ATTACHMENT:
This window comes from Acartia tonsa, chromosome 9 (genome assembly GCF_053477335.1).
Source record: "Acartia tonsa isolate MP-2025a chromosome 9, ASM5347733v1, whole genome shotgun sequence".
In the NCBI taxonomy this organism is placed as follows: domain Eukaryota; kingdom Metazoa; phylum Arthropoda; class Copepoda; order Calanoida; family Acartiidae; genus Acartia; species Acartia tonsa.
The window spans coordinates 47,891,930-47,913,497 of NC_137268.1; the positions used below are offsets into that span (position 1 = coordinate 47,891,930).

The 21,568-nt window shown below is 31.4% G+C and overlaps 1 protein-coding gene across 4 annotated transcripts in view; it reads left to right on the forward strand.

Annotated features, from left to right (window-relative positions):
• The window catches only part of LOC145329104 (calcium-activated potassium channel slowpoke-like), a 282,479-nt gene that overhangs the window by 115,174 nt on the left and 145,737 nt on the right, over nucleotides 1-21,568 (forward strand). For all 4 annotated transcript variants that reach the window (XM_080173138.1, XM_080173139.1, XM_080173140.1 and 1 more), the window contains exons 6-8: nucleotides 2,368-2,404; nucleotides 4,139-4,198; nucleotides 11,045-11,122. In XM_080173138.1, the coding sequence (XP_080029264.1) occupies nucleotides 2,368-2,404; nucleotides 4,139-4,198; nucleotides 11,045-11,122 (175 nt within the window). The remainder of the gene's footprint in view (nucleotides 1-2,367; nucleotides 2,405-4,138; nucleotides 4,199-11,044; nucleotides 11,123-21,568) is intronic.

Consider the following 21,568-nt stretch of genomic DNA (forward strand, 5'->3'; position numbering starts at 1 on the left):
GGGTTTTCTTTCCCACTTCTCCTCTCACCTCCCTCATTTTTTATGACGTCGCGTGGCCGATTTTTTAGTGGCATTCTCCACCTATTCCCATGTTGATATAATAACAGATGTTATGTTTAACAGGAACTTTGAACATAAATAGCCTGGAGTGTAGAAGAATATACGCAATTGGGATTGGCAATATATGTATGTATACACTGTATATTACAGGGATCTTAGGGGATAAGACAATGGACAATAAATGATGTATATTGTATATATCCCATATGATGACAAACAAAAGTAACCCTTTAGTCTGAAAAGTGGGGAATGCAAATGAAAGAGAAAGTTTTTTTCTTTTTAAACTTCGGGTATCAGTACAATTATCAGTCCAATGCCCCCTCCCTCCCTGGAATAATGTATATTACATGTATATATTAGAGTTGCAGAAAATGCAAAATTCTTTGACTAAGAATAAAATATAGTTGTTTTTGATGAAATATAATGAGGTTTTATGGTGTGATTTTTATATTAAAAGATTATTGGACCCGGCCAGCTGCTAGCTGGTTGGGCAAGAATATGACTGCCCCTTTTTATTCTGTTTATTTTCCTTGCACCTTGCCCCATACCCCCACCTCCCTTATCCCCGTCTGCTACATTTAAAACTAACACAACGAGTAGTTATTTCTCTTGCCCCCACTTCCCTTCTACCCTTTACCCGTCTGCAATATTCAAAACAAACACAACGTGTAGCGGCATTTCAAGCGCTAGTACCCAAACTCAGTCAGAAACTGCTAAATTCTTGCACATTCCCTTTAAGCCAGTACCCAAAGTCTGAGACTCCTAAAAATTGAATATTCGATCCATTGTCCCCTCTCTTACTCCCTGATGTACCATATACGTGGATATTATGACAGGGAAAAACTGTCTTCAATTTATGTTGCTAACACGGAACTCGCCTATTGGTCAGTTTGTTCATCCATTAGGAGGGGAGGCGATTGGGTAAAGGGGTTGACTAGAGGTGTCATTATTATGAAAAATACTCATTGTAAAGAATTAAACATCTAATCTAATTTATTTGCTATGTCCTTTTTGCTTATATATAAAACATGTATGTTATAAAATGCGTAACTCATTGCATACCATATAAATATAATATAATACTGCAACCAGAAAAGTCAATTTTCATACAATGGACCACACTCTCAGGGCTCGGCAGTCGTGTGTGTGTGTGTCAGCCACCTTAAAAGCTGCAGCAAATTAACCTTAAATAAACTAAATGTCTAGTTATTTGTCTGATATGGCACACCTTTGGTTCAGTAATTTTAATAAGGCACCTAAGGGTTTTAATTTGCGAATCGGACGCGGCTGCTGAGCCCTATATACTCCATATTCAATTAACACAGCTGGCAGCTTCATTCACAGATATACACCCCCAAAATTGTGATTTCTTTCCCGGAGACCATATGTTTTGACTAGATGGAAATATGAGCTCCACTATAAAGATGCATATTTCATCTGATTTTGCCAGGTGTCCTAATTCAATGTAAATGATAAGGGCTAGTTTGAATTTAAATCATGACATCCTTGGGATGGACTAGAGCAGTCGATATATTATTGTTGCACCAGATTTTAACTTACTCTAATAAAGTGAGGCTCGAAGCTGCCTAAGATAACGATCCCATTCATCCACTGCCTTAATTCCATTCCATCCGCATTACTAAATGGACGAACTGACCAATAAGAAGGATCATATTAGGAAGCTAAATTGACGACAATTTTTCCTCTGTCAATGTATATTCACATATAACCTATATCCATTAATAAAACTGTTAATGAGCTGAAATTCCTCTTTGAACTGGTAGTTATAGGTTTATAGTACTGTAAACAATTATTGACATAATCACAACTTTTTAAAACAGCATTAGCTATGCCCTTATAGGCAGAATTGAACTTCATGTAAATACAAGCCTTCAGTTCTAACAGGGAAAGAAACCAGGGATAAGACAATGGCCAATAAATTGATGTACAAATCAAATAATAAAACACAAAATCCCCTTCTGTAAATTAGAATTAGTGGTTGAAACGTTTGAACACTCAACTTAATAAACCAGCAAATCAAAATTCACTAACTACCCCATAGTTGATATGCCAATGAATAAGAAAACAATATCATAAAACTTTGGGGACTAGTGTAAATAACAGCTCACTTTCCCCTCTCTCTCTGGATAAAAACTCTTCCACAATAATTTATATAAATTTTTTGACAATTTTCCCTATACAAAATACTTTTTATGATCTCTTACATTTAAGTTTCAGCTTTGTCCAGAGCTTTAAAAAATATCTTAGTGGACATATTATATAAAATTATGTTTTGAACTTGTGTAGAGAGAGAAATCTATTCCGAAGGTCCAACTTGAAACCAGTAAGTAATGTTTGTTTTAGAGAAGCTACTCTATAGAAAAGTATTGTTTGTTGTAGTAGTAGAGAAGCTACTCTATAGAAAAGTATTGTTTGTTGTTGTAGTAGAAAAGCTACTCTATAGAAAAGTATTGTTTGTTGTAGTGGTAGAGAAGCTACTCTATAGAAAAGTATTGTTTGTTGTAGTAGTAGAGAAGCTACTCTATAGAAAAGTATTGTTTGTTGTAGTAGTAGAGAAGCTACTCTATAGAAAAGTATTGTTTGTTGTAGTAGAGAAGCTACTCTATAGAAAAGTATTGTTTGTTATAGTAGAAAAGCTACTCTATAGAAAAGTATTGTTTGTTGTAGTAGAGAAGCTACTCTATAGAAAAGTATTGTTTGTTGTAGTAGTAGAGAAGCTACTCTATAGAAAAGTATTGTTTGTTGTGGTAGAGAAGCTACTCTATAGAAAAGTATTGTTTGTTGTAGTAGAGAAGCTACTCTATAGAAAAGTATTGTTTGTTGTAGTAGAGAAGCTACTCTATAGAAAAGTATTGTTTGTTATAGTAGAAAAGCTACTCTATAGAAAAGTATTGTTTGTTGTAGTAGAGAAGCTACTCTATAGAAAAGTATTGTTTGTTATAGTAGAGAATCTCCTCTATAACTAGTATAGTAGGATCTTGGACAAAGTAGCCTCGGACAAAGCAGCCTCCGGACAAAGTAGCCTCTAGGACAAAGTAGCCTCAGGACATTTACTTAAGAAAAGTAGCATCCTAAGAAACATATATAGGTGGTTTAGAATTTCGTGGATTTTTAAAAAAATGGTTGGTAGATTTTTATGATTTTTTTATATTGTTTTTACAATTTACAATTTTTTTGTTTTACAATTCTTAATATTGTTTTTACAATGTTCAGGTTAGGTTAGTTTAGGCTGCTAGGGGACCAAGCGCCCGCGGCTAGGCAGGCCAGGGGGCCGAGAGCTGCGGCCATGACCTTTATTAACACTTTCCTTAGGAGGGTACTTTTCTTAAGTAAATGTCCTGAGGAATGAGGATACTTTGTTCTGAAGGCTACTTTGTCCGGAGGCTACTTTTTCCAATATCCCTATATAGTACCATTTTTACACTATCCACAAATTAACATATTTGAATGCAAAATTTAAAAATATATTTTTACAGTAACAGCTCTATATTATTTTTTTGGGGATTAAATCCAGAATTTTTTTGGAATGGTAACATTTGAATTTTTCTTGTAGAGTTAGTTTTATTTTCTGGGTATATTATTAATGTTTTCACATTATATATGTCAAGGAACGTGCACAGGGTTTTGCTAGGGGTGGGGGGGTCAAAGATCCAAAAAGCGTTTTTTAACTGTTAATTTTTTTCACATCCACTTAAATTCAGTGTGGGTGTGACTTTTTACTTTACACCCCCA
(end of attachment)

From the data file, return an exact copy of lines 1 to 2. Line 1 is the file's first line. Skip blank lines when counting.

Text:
This window comes from Acartia tonsa, chromosome 9 (genome assembly GCF_053477335.1).
Source record: "Acartia tonsa isolate MP-2025a chromosome 9, ASM5347733v1, whole genome shotgun sequence".